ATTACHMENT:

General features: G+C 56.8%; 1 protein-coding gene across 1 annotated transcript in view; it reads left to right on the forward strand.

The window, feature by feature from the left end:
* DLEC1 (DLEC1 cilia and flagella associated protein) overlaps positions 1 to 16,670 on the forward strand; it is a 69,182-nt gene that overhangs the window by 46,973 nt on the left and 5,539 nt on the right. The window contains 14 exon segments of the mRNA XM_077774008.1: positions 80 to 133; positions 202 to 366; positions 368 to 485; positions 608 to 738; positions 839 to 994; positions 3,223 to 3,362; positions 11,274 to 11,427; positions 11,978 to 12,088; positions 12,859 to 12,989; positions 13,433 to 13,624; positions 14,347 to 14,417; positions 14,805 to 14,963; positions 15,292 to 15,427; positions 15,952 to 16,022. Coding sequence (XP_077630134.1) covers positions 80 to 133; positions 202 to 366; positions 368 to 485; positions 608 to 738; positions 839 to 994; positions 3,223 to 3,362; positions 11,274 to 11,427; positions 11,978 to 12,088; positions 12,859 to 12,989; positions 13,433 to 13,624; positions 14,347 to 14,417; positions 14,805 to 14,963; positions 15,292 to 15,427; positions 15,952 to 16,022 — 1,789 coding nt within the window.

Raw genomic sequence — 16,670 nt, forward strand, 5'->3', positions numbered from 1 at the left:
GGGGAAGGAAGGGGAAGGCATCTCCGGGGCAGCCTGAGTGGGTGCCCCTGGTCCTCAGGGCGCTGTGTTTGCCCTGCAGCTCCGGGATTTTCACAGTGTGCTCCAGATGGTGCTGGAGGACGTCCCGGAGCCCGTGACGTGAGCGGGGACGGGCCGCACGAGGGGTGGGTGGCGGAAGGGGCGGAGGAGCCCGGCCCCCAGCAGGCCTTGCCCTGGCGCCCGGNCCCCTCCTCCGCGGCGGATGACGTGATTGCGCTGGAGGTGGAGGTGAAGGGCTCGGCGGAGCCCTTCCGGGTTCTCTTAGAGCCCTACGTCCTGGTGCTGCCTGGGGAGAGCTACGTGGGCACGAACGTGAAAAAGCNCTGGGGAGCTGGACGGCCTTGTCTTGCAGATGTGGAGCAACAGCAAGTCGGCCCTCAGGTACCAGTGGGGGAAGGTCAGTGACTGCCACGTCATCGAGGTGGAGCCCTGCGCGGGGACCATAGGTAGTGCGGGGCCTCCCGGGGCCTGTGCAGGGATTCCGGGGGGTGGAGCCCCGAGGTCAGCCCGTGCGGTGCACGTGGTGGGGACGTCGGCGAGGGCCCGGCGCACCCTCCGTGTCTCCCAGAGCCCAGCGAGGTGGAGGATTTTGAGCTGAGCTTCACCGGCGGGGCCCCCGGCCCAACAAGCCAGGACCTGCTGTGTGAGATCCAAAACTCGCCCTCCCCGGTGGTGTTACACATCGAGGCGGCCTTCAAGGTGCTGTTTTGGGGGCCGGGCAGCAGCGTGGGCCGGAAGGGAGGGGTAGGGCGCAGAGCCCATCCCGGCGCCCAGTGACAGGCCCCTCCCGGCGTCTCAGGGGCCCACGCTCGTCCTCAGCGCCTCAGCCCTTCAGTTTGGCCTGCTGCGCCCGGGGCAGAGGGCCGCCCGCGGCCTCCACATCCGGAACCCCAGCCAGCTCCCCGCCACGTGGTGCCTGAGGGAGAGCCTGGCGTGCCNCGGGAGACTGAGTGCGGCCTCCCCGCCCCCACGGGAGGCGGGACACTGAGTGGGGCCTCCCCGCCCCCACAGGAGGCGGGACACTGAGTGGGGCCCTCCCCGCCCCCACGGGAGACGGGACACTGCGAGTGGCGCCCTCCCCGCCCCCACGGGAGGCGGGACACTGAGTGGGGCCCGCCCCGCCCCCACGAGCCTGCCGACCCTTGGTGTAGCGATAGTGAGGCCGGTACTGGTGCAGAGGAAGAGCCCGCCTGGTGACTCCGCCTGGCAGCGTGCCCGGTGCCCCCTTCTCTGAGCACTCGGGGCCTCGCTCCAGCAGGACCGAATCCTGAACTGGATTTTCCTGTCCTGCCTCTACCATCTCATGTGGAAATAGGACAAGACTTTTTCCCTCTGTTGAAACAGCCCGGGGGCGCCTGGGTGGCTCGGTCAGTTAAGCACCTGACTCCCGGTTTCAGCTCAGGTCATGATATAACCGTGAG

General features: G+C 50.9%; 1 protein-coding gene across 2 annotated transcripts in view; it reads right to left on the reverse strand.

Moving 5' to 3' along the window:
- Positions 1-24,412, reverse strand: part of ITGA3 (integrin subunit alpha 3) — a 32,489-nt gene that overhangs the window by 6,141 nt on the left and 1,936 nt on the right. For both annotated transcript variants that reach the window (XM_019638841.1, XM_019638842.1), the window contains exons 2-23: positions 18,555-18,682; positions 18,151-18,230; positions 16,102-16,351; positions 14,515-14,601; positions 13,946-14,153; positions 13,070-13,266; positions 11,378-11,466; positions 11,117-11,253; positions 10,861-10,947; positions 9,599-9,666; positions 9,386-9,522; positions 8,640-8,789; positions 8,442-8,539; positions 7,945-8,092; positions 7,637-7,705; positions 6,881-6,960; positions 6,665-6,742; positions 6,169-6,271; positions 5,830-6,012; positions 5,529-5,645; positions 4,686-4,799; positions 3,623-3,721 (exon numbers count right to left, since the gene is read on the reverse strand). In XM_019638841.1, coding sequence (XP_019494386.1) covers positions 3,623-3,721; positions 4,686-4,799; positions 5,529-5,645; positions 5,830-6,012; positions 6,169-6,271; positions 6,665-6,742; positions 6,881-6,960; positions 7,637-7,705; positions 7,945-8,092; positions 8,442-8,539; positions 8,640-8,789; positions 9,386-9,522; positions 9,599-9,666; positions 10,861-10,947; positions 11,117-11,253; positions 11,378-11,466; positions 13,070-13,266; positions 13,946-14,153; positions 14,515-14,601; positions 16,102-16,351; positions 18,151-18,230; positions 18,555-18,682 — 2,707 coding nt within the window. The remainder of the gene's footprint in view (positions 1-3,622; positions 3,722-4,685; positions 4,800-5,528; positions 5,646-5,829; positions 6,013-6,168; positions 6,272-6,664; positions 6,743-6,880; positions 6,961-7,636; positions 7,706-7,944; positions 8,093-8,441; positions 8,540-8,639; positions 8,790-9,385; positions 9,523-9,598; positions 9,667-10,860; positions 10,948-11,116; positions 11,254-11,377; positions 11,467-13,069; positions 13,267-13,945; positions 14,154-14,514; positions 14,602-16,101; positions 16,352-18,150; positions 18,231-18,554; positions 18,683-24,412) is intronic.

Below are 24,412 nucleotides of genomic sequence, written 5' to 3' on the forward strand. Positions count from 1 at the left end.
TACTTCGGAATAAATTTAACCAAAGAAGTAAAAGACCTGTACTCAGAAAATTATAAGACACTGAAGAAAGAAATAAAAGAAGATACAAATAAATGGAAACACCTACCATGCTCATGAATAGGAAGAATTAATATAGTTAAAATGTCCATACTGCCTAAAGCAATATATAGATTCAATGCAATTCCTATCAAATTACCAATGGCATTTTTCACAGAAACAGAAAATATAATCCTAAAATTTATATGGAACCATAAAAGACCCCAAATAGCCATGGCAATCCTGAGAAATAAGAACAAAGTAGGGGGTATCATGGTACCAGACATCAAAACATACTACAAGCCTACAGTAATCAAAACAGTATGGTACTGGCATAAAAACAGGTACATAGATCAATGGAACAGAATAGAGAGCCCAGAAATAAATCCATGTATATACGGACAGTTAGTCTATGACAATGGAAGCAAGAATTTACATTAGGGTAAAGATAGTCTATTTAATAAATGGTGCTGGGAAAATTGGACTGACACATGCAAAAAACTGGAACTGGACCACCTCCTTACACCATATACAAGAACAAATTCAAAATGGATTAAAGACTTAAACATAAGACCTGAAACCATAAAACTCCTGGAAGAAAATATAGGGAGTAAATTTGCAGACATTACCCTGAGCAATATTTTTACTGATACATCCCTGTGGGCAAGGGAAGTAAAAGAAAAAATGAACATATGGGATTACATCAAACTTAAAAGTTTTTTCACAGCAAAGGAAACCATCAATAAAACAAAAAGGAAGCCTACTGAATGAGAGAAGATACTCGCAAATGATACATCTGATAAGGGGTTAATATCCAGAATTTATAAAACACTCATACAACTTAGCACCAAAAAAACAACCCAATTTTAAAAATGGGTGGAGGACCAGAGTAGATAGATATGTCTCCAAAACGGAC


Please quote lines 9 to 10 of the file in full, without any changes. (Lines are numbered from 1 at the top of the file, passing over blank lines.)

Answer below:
Below are 24,412 nucleotides of genomic sequence, written 5' to 3' on the forward strand. Positions count from 1 at the left end.
TACTTCGGAATAAATTTAACCAAAGAAGTAAAAGACCTGTACTCAGAAAATTATAAGACACTGAAGAAAGAAATAAAAGAAGATACAAATAAATGGAAACACCTACCATGCTCATGAATAGGAAGAATTAATATAGTTAAAATGTCCATACTGCCTAAAGCAATATATAGATTCAATGCAATTCCTATCAAATTACCAATGGCATTTTTCACAGAAACAGAAAATATAATCCTAAAATTTATATGGAACCATAAAAGACCCCAAATAGCCATGGCAATCCTGAGAAATAAGAACAAAGTAGGGGGTATCATGGTACCAGACATCAAAACATACTACAAGCCTACAGTAATCAAAACAGTATGGTACTGGCATAAAAACAGGTACATAGATCAATGGAACAGAATAGAGAGCCCAGAAATAAATCCATGTATATACGGACAGTTAGTCTATGACAATGGAAGCAAGAATTTACATTAGGGTAAAGATAGTCTATTTAATAAATGGTGCTGGGAAAATTGGACTGACACATGCAAAAAACTGGAACTGGACCACCTCCTTACACCATATACAAGAACAAATTCAAAATGGATTAAAGACTTAAACATAAGACCTGAAACCATAAAACTCCTGGAAGAAAATATAGGGAGTAAATTTGCAGACATTACCCTGAGCAATATTTTTACTGATACATCCCTGTGGGCAAGGGAAGTAAAAGAAAAAATGAACATATGGGATTACATCAAACTTAAAAGTTTTTTCACAGCAAAGGAAACCATCAATAAAACAAAAAGGAAGCCTACTGAATGAGAGAAGATACTCGCAAATGATACATCTGATAAGGGGTTAATATCCAGAATTTATAAAACACTCATACAACTTAGCACCAAAAAAACAACCCAATTTTAAAAATGGGTGGAGGACCAGAGTAGATAGATATGTCTCCAAAACGGAC